NSF’s BIO Directorate reverses PI and co-PI proposal limits ?>

NSF’s BIO Directorate reverses PI and co-PI proposal limits

 

On Nov. 15, Joanne Tornow, acting assistant director for the National Science Foundation’s biological sciences directorate, released a statement reversing a policy that implemented proposal limits for investigators applying for grants from the directorate’s core programs. This adjustment would not have occurred if the community had not advocated against the policy change.

The now-reversed policy restricted investigators from serving as either lead or co-principal investigator on multiple grant proposals. While the limit included a number of exceptions, such as allowing additional submissions for proposals to special solicitations, the restrictive policy was met with displeasure from members of the directorate’s funded community.

Sixty-four percent of ASBMB members who are awarded grants by the NSF receive support from the BIO directorate. This policy reversal will now provide ASBMB members who seek funding from the BIO directorate more chances to obtain funding and facilitate additional opportunities for collaboration.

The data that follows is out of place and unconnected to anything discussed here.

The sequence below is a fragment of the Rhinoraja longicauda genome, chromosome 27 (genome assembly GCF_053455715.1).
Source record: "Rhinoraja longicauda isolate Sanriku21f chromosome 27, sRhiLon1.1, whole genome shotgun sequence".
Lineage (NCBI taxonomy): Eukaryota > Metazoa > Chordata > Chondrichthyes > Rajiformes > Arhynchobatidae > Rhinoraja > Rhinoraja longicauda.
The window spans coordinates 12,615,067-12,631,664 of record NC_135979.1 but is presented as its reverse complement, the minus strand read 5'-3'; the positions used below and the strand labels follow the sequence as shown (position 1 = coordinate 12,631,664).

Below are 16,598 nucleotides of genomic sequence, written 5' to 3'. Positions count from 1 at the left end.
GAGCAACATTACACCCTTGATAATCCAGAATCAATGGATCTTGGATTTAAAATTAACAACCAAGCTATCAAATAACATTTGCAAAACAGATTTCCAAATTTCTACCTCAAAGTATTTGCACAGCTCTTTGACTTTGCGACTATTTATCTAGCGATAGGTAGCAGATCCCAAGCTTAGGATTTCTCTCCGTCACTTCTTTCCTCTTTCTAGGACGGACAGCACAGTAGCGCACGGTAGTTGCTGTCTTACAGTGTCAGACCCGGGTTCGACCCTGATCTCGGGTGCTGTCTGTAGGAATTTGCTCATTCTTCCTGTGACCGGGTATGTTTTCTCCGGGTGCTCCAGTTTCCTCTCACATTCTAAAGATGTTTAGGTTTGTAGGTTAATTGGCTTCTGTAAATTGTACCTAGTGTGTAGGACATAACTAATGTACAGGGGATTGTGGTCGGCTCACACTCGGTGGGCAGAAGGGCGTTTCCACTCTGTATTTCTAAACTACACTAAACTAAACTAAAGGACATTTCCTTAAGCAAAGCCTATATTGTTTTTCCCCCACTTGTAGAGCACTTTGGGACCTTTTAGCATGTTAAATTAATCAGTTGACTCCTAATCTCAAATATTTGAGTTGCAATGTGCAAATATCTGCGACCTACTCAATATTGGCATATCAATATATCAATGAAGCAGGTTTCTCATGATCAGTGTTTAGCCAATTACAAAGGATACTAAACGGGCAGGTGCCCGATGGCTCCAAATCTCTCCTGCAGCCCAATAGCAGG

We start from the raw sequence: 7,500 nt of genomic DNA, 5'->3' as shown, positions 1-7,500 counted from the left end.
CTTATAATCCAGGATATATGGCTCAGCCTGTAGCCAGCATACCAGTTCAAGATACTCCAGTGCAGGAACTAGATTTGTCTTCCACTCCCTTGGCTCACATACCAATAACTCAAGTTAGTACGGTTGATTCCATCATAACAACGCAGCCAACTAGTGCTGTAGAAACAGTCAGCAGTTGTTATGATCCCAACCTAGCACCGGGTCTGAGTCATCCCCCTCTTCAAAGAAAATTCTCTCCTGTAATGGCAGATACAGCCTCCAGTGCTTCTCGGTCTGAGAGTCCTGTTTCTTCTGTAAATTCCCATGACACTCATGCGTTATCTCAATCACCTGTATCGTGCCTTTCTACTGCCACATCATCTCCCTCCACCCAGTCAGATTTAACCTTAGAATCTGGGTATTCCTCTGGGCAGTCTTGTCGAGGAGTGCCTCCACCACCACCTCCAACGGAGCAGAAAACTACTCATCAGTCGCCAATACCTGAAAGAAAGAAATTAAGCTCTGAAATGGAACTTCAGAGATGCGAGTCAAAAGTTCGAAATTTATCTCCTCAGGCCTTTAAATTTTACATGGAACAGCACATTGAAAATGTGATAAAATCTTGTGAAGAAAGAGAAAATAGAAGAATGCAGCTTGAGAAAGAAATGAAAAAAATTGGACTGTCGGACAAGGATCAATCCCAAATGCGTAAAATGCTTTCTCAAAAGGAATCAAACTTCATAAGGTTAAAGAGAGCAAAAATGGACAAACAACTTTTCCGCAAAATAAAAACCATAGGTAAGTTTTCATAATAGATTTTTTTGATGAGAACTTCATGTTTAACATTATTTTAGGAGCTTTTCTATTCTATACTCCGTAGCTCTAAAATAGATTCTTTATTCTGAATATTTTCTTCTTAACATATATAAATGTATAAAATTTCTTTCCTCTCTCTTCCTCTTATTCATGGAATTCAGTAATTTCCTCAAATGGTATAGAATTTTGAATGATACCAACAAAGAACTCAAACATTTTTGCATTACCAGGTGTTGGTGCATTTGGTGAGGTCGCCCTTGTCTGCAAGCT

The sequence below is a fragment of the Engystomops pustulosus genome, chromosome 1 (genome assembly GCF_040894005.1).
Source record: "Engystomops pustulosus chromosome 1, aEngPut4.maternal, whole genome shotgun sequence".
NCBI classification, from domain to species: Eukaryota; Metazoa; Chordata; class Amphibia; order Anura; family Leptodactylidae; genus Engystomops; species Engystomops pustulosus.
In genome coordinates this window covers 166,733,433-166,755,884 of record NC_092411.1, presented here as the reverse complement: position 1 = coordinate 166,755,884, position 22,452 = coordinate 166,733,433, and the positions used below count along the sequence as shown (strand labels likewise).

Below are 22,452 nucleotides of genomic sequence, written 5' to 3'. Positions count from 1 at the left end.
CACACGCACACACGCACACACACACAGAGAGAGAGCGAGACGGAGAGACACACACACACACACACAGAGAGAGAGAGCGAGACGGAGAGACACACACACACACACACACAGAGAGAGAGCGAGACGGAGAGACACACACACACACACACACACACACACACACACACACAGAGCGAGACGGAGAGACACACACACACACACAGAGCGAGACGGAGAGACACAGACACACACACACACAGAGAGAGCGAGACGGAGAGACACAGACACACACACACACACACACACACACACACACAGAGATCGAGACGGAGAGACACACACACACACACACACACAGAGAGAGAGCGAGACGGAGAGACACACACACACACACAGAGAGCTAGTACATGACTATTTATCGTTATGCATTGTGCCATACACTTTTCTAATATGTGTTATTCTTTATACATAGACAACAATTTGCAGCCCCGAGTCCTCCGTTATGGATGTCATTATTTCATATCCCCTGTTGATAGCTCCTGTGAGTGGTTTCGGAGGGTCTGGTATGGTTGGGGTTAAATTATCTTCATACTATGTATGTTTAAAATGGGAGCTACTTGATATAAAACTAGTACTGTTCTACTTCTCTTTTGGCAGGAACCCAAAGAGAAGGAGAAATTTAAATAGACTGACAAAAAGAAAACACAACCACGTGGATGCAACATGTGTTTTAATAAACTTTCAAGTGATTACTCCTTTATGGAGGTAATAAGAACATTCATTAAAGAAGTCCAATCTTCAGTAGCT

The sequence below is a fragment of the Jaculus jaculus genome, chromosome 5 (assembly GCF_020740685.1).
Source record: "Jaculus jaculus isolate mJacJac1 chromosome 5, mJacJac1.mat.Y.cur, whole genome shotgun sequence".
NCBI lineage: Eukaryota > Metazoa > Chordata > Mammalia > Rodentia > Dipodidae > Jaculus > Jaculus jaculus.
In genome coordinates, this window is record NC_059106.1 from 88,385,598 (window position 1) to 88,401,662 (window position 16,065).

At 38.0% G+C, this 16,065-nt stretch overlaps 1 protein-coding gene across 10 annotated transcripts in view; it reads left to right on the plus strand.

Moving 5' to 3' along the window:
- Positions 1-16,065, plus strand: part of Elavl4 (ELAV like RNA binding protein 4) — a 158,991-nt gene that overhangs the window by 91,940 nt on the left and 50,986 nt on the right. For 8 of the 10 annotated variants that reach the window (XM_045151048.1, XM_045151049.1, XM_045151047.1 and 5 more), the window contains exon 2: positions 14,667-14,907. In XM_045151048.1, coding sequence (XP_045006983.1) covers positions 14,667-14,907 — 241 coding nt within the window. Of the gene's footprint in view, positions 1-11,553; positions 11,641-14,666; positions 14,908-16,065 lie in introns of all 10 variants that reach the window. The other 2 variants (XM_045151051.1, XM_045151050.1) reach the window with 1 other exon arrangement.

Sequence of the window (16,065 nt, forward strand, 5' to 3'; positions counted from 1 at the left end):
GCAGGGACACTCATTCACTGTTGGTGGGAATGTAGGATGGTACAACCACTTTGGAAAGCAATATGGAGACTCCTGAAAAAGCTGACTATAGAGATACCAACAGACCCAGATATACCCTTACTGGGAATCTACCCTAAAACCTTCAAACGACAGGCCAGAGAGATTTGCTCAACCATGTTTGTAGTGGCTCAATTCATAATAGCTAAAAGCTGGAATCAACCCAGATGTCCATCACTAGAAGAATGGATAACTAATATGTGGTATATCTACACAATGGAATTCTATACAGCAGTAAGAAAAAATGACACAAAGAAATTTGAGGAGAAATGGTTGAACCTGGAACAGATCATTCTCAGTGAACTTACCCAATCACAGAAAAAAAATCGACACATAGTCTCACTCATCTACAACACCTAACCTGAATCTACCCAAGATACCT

During the September advisory committee meeting for the BIO directorate, Tornow said that the proposal cap would address proposal pressures, workload imbalances within the NSF, and provide an incentive for investigators to submit fully developed proposals rather than “half-baked” ones.  Additionally, Tornow mentioned that allowing investigators to be included as senior personnel or subawardees provided increased flexibility for collaboration and that the agency views the contributions of senior personnel as important as that of a PI.  These designations, however, are not viewed equally by members of the research community or their institutions.

Tornow also noted in the directorate’s statement that, since the limits were imposed, proposal submissions for its core programs have decreased far more than intended, further highlighting the concerns voiced by the complaints that were received.

A subcommittee of the BIO advisory committee will address the biological sciences research community’s concerns and evaluate the effect that the removal of deadlines has had on the directorate’s portfolio.  Adjusted versions of program solicitations are scheduled to be released in the coming weeks reflecting the removal of investigator limits.  This change in policy serves as an important example for why investigators should remain involved in policies that impact the research community and engage with government officials to enact change.

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